By Liz Ogutu
Jengeka women’s group secretary, Anzila Gerald explains to FACASI Tanzania project Coordinator, John Sariah the benefits of being in the group. Photo credit: L Ogutu ACIAR.
We travelled to Maweni village in Arumeru to visit the farmers trialling the two-wheel tractors and ancillary machines and undertook a very interesting discussion around the various machines tested, what they have learnt and the challenges they continue to face.
The village has a group of women farmers known as Jengeka and a youth group known as Mboga Mboga (which directly translates to vegetables vegetables). The project team had identified these two groups as Innovation Platforms (IPs) to promote learning and sharing knowledge. The women’s group had been set up earlier in 2008 through activities from previous development agencies but neither group had been registered.
Mboga Mboga youth group mentor, Elisa Pallangyo (left standing), explains to the project team some of the challenges they face and the machines they have found to be ideal for their needs. Photo credit: L Ogutu ACIAR.
They were quick to articulate how they have benefited from various projects and the knowledge transferred to them. They were also certain about which machines they would like to use in the field, mainly because of the hard soils and local climatic conditions. It was clear that they knew most of the advantages of being in a collective group however, they did not know about the loan scheme provided by the ministry of agriculture to buy farm machinery. When asked, the women indicated that they are capable of using the machines and if not, young men would be employed to operate them. The women had set up kitchen gardens and were already witnessing the advantages of supplementing their family diets with vegetables. A major concern for the youth group was lack of a stable market for their vegetable produce and they were keen to test machinery to process their tomatoes and avoid loss.
This is the same field site as AVRDC, The World Vegetable Centre, with its business hubs which are training young farmers on vegetable farming for income and nutrition (VINESA) – another AIFSRC funded project.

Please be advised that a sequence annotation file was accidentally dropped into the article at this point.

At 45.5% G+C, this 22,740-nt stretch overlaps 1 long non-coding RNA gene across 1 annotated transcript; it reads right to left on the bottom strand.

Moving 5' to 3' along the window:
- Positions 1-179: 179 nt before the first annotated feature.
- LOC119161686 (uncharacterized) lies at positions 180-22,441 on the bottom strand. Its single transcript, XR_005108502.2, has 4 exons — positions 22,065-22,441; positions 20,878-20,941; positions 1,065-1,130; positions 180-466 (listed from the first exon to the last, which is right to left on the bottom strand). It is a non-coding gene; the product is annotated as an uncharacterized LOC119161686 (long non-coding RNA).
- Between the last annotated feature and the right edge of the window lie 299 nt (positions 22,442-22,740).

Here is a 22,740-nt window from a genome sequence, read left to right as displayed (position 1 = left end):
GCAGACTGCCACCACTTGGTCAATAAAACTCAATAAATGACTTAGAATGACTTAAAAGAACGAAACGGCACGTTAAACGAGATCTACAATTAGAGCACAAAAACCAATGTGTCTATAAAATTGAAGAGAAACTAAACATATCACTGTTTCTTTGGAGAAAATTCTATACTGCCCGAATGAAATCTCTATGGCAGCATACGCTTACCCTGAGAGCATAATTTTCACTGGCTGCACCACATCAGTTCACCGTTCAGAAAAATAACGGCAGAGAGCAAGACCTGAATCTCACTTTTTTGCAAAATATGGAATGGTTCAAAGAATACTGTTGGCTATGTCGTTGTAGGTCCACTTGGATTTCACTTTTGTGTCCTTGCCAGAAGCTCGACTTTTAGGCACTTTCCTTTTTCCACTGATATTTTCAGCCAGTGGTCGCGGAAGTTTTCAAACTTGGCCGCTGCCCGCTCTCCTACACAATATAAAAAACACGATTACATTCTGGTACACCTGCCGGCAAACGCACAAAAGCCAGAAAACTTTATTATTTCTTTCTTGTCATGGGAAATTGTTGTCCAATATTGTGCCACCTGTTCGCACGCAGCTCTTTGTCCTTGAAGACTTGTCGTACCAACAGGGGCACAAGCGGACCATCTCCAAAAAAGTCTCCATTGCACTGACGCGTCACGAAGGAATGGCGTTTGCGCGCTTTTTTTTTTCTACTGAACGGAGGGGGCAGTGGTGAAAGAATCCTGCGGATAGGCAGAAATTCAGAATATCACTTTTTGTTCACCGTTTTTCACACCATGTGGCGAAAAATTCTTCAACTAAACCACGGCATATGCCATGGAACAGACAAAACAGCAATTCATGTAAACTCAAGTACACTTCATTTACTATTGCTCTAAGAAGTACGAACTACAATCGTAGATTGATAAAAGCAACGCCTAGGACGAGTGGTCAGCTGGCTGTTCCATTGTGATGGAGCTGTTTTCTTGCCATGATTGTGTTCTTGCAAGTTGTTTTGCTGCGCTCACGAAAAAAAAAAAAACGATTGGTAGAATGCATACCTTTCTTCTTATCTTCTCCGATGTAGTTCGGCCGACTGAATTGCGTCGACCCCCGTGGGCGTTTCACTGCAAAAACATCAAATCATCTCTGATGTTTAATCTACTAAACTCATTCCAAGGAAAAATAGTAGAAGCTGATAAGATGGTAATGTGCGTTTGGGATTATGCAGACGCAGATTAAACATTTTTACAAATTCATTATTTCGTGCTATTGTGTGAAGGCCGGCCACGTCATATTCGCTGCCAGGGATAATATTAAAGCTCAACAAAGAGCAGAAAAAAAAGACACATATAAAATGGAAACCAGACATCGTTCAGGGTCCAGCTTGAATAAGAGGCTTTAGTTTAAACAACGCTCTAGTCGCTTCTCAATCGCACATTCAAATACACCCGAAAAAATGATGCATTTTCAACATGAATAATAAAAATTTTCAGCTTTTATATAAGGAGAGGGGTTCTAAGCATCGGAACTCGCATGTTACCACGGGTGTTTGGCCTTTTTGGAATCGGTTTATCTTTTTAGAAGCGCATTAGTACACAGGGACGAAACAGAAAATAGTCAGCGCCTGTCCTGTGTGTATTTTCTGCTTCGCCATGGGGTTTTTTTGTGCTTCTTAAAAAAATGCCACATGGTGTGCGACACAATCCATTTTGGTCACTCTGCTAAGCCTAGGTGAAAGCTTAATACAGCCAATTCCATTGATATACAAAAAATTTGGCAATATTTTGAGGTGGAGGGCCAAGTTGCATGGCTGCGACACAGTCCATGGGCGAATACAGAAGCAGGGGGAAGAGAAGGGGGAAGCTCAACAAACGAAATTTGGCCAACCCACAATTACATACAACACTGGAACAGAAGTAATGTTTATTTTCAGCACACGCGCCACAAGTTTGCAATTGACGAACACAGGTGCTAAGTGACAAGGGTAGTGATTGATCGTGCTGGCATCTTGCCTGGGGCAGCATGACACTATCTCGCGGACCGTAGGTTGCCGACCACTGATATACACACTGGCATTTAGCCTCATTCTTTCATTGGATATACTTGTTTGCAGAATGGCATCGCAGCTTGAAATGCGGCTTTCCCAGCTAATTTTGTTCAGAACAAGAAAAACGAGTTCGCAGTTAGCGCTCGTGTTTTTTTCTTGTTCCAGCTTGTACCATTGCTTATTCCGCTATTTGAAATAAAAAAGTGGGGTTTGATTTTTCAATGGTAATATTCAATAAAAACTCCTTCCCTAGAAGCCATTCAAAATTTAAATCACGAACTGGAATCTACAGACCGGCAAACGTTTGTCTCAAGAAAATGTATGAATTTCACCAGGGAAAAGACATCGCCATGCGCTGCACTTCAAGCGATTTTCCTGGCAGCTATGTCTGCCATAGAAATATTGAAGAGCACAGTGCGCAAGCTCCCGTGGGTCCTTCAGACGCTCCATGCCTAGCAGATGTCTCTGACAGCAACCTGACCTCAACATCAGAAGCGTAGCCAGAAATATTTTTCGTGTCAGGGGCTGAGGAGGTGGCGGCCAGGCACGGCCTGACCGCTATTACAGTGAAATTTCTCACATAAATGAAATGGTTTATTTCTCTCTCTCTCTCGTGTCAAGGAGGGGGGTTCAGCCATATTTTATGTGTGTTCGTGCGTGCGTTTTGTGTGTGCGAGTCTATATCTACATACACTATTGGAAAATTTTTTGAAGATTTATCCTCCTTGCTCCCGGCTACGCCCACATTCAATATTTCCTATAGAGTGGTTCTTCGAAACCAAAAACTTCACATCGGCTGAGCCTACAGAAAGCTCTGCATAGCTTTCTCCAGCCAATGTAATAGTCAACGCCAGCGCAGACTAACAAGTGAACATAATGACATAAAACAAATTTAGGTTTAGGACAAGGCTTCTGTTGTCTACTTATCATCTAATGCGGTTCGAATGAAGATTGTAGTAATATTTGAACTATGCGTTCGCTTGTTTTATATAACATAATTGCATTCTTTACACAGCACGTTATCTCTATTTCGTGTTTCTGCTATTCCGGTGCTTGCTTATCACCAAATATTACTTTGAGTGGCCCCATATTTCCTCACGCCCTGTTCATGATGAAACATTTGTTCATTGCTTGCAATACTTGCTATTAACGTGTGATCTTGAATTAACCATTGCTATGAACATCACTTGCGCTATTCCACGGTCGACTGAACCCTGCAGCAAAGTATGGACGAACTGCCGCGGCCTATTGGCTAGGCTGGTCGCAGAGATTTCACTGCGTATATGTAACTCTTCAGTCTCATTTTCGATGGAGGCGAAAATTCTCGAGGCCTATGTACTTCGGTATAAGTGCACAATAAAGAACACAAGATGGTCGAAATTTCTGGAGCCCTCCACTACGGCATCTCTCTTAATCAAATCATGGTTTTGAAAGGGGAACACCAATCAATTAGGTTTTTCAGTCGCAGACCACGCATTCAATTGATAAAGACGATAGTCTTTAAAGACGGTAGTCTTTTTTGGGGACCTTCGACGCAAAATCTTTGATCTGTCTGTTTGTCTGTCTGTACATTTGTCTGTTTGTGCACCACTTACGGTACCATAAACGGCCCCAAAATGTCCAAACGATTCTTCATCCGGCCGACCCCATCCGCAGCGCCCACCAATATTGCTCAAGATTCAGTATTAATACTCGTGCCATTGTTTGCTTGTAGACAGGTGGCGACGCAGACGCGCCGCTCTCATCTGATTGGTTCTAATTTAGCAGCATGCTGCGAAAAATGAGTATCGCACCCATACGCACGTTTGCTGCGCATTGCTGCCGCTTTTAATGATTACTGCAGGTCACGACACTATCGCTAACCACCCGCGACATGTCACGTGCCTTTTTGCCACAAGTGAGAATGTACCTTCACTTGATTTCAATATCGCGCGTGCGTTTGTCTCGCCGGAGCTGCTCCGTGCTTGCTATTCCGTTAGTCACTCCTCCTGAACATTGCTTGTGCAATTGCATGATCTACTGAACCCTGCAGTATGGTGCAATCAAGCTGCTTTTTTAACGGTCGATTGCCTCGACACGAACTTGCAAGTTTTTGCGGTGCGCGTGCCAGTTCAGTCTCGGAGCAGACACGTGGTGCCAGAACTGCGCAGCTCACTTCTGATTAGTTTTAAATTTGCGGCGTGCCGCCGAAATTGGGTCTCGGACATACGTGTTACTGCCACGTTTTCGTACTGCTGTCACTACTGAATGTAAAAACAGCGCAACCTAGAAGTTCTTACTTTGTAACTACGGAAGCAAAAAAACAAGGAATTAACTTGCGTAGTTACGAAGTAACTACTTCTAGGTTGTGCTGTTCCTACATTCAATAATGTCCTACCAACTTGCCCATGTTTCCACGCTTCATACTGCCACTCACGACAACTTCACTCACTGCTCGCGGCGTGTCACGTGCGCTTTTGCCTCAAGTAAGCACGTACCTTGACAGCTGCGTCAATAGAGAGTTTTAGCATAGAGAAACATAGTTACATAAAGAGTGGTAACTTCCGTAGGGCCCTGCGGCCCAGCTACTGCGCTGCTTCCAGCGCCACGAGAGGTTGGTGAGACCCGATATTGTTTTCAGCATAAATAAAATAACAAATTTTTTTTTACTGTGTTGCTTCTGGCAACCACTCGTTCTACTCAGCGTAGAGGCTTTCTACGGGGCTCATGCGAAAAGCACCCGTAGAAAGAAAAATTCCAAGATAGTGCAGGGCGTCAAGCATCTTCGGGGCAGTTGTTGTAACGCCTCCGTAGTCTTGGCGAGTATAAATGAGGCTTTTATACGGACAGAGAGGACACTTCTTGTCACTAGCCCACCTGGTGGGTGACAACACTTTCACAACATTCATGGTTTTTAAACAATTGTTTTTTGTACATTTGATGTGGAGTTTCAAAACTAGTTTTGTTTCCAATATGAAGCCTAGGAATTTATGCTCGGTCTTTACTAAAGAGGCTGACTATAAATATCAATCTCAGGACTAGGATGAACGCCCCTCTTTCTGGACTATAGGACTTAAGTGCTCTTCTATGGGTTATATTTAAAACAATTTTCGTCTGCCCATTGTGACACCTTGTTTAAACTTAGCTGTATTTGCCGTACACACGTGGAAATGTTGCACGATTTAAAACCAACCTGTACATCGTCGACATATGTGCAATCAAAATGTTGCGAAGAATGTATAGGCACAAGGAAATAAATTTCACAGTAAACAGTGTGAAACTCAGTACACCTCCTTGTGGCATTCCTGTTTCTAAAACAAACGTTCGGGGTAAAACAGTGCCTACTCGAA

The Maweni Youth Vegetable Growers Association (MAYOVEGA) in class during the value-chain training for the VINESA project. Front-left is Ms Agatha Aloyce, the Tanzania project coordinator from HORTI-Tengeru. Photo credit: L Ogutu ACIAR.
FACASI is already sixteen months old - a project that tests business models for farm mechanisation by identifying best-bet machines for specific regions in four countries in Africa. The project has agronomists working with engineers, business specialists, farmers and socio-economists. There is so much that has been achieved – with the different specialists working well together; but there’s still quite a lot to be done and AIFSRC is linking FACASI team members with its peri-urban vegetable project team (VINESA) to create synergies for greater impact.
It is always amazing to see how ubiquitous the eucalyptus, an Australian tree, is in eastern Africa and the trip from Arusha town to Maweni village in Arumeru did not disappoint. We drove past hundreds of old and new growths of eucalyptus for the two-hour drive to and from the village. Although Arumeru in Tanzania is so much higher in altitude than some areas in Australia, there is a lot of ecological similarity, and it is no wonder that Australia’s expertise in agriculture and natural resource management would be beneficial to this region in Tanzania.